My new collection of cushions and napkins has just launched. Hooray! The collection, called 'Tropica', has been a long time coming, and I'm particularly proud of it. It's a bit of a departure from anything I've done before - more grown up I guess. I've always designed for me first, as I just can't bring myself to release any products that I wouldn't personally want to have in my own home, so as my tastes continue to evolve, my designs do too. 
Photography & Styling Carole Poirot
The four patterns in this collection started as delicate paper-cuts. Several months ago, I was telling my daughter about the incredible traditional textiles of Hawaii, Mexico and Panama. In particular, the very beautiful Hawaiian Quilts that were on the beds of the Moana Surfrider Hotel on Waikiki Beach that we stayed in when she was very little. We decided to have a play around with some paper-cuts, to come up with some of our own patterns - the kind where you fold a piece of paper into quarters, leave the folded sides intact, cutting a pattern into the outer edges, then reveal a lovely geometric design when you unfold it. I was surprised when our quick little experiments turned out so beautifully - that something so simple could be so striking. I found myself doing more and more in the following weeks, and the idea for my next collection was born. I knew that I wanted the patterns to feel contemporary and fresh, so I started playing around with repeats digitally once I'd scanned them, and then they really came to life.
Photography & Styling Bianca Hall
I love that 'Ipanema' (above) looks lattice-like, though if you look closely you might see a palm tree or two. And a pineapple motif found it's way into my 'Maui' pattern (top and middle cushions in the image below). The 'Bahia' print has a tribal feel to it (the charcoal cushion and lampshade in the first image), whilst 'Panama' has an air of luxury about it (bottom cushion in image below).
Photography & Styling Carole Poirot
The cushions are all available in the shop now, and the napkins will be available soon...
Photography & Styling Carole Poirot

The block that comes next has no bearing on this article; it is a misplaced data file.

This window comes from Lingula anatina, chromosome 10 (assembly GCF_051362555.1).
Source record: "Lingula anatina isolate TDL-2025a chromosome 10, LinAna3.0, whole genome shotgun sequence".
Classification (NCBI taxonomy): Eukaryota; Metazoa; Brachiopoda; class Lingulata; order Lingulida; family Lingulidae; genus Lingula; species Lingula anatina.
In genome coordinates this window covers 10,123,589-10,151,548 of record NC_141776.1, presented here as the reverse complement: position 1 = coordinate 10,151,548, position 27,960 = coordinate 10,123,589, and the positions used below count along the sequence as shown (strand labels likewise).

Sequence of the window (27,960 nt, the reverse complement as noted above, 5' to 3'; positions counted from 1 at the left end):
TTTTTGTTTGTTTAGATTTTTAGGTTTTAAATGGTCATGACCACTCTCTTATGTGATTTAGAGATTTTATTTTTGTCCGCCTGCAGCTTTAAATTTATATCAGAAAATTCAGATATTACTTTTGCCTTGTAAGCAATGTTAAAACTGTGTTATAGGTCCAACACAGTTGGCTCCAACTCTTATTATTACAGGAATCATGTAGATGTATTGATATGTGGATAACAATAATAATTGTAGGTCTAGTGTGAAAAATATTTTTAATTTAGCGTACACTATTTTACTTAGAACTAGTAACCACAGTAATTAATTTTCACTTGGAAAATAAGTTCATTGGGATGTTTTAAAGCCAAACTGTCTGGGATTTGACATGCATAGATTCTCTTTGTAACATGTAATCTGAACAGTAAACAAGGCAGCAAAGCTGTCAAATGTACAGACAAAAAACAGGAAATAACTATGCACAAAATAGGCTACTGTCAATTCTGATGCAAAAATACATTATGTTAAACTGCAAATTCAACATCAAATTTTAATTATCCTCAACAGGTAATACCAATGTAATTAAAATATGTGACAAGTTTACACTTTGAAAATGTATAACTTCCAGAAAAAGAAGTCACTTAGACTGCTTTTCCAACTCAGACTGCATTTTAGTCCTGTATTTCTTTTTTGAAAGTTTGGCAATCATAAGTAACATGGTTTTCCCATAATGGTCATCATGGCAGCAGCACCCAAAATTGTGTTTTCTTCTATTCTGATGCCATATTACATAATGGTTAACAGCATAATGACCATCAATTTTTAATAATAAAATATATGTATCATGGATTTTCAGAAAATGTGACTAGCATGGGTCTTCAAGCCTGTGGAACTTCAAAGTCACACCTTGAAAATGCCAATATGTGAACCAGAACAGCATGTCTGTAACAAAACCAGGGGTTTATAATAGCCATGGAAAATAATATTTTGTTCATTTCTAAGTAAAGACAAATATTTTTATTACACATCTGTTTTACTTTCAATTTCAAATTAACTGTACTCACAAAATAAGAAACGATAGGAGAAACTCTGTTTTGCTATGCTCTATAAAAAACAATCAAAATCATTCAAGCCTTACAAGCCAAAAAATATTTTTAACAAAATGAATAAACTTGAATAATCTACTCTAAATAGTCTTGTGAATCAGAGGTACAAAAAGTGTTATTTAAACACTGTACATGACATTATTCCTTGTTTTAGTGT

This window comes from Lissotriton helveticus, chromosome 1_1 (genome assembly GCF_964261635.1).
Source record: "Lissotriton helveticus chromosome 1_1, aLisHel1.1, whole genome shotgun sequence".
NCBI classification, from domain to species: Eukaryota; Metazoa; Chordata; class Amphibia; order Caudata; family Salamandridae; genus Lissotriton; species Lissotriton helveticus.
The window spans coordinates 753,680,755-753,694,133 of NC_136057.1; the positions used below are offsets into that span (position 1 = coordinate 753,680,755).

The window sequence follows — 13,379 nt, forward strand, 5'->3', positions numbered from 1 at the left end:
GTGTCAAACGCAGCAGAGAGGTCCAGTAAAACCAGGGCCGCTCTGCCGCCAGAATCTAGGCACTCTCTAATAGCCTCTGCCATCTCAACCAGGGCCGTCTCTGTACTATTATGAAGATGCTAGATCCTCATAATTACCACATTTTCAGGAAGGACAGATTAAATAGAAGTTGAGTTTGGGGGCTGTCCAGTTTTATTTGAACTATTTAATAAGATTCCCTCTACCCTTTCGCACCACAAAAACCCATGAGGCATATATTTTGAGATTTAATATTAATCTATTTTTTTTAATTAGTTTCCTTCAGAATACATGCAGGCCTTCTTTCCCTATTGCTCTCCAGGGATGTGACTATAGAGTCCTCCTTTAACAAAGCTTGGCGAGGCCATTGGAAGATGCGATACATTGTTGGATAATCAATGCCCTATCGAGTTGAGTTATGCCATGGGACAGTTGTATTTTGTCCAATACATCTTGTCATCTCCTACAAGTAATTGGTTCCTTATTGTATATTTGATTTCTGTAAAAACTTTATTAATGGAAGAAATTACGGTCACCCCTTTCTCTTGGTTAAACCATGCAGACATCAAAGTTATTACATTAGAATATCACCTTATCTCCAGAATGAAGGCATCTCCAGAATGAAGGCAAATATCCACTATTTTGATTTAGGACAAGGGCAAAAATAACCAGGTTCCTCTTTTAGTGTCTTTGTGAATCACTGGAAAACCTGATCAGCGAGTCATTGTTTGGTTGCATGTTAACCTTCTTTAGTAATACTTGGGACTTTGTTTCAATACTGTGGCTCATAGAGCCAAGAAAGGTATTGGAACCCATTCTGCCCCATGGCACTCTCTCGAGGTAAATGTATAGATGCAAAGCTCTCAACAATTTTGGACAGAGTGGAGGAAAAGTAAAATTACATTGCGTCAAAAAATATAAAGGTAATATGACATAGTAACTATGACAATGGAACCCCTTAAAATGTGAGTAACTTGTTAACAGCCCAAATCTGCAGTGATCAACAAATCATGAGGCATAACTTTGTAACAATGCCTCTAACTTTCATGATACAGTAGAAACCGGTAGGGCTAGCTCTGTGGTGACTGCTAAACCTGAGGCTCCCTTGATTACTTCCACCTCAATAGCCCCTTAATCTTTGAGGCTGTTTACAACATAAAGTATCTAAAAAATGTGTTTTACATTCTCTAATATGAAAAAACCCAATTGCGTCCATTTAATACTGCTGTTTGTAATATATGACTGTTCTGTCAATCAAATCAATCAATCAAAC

Photography & Styling Carole Poirot
Photography & Styling Carole Poirot
I'd love to know what you think. What's your favourite pattern? Enjoy the rest of the weekend. I'll be doing some more house painting tomorrow. You know, just for a change...

Trend-spotting: Bolster Cushions

I'm going to stick my neck out here and predict that oversized bolster cushions are going to be everywhere over the coming months.  And not just on beds - you'll see them on bench seats and sofas too. They look so comfy and inviting - perfect for snuggling up on during the winter that is nearly upon us.

I spotted one a while back on the ever fabulous DesignLoveFest, in Bri's beautiful bedroom. (That's the light I want for my kitchen. Le sigh...)

Image: Bri Emery / DesignLoveFest
I'd been hanging on to an amazing piece of vintage Chinoiserie Linen that I'd found on eBay for a steal well over a year ago, that I just didn't know what to do with. Cutting it into smaller pieces for standard sized cushions would have wasted the design, but I didn't have enough to do much more with it. So when I saw this image, I instantly knew it was the perfect thing to make with my linen.  I used the entire width of the fabric to incorporate the beautiful lattice border.  I used the linen for the front only, piped it with black velvet, and the back is heavy-weight charcoal cotton.  I love, love, love it.  It looks like a really expensive piece, but in fact cost me less than £10 just for the pad - everything else I already had in my studio.

I think this shape looks more contemporary and relaxed than a traditional cylindrical bolster, but anything goes. Really, it's all about using a great fabric. These are a great way to add pattern to a room without the expense or commitment of wallpaper. Unless you go for über expensive fabric of course, but if you only use your 'good' fabric on the front, you don't need much at all.  My husband is so thrilled that there's another cushion on the bed. Not.

The 'new' house plants every self-respecting interior obsessive must have!

I know the title is a tad dramatic, and yes, you've seen some of these loads already, BUT I do think that you will start seeing a few house plants popping up online, in the glossies, and yes, even in real life over the coming months, that you just might not have seen before. And I'm excited.

It's feeling decidedly Autumnal in the UK suddenly (Boo! I want more summer!), but let's not let that fact spoil our indoor plant fun. In fact, surely if we surround ourselves with plants that have a tropical feel, and pop the heating on, on the days when the sun graces us with a bit of shine, we can trick ourselves into believing it's still warm out there.  Maybe?